From 12th March 2005 onward, divers searched the seabed around the St. Georges area, and managed to retrieve more items; they were again Mitsubishi car parts. The Prosecution shows pictures and physical exhibits, including Mitsubishi parts, to the witness, to introduce those pieces of evidence before the judges.

Mr. Larochelle for Oneissi confronts this witness in cross-examination with his telephone number at the relevant time. Counsel asks the witness whether he knew a person called "Jameh Jameh" at the relevant time, which the witness confirms. The witness states that Jameh Jameh had been a public figure in Lebanon at the time. The witness is confronted by counsel that he knew at the time that Jameh Jameh had worked for the Syrian Secret Service, and that the witness had a number of telephone contacts with him between January and March 2005. The witness responds that he does not remember. However, the witness confirms that, after being introduced to Jameh Jameh in January 2005, the subsequent contact they had had been on 15th February 2005. The witness states that the fact that Jameh Jameh called had disturbed him. Many contacts between them took place over the subsequent days. The witness states: "They were the rulers on the ground" and the "de facto rulers". He further testifies that "at that time, such connections were essential in order to protect ourselves, to prevent harm. He was an influential person".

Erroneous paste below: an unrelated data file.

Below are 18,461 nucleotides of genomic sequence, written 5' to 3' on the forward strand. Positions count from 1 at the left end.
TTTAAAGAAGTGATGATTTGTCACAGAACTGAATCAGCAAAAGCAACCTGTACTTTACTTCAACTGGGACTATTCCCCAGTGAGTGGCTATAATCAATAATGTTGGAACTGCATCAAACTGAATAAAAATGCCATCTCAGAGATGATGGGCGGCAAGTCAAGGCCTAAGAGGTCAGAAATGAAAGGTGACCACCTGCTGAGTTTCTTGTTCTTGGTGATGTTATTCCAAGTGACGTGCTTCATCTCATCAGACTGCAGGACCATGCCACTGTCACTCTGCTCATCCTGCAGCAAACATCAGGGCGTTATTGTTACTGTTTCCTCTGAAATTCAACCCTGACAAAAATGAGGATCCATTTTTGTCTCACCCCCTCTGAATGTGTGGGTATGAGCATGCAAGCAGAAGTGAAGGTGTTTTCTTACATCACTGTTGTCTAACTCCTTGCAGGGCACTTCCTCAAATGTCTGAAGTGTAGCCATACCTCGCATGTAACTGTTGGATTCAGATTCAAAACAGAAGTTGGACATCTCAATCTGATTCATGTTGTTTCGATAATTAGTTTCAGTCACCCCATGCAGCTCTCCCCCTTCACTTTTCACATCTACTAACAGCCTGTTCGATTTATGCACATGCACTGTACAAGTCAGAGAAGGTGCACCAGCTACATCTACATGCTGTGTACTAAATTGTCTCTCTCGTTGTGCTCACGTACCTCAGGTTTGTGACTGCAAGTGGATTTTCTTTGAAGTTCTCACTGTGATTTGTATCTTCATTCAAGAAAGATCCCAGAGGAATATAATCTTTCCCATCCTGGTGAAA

6 February 2014

Continuation of evidence given by Witness PRH-566
The subsequent day, Mr. Edwards for the Badreddine defence continues the cross-examination of this protected witness and takes him through the guidelines applicable to the experts at explosion sites. More in particular, he highlights Regulation 319 on how explosives experts should act in case of an explosion, requiring that items of evidence should be sealed in some way. However, later on there is confusion about the meaning of "sealing" in its Arabic translation. The witness explains that by "sealing" they mean the concluding of a report. The witness confirms that any expert not abiding by the rules is sanctioned. At the same time, he acknowledges that he himself didn't sanction any person because he was very inexperienced at the time.

Mr. Edwards confronts the witness with the fact that at the crime scene, selecting those items from the car "was a difficult process to be undertaken by the experts at that time", which is why they started first investigating the crater. Counsel Edwards calls the initial investigation "a rushed job", but the witness responds that the investigations were conducted by the experts, not by him. It seems that official procedures were overlooked in this instance, because of the magnitude of the explosion and the hurry of the investigations. The witness further admits that "the experts were not properly trained on how to preserve a crime scene", and the witness himself indicates that he, as the head of the explosives bureau, "did not have enough experience in terms of explosives or managing crime scenes".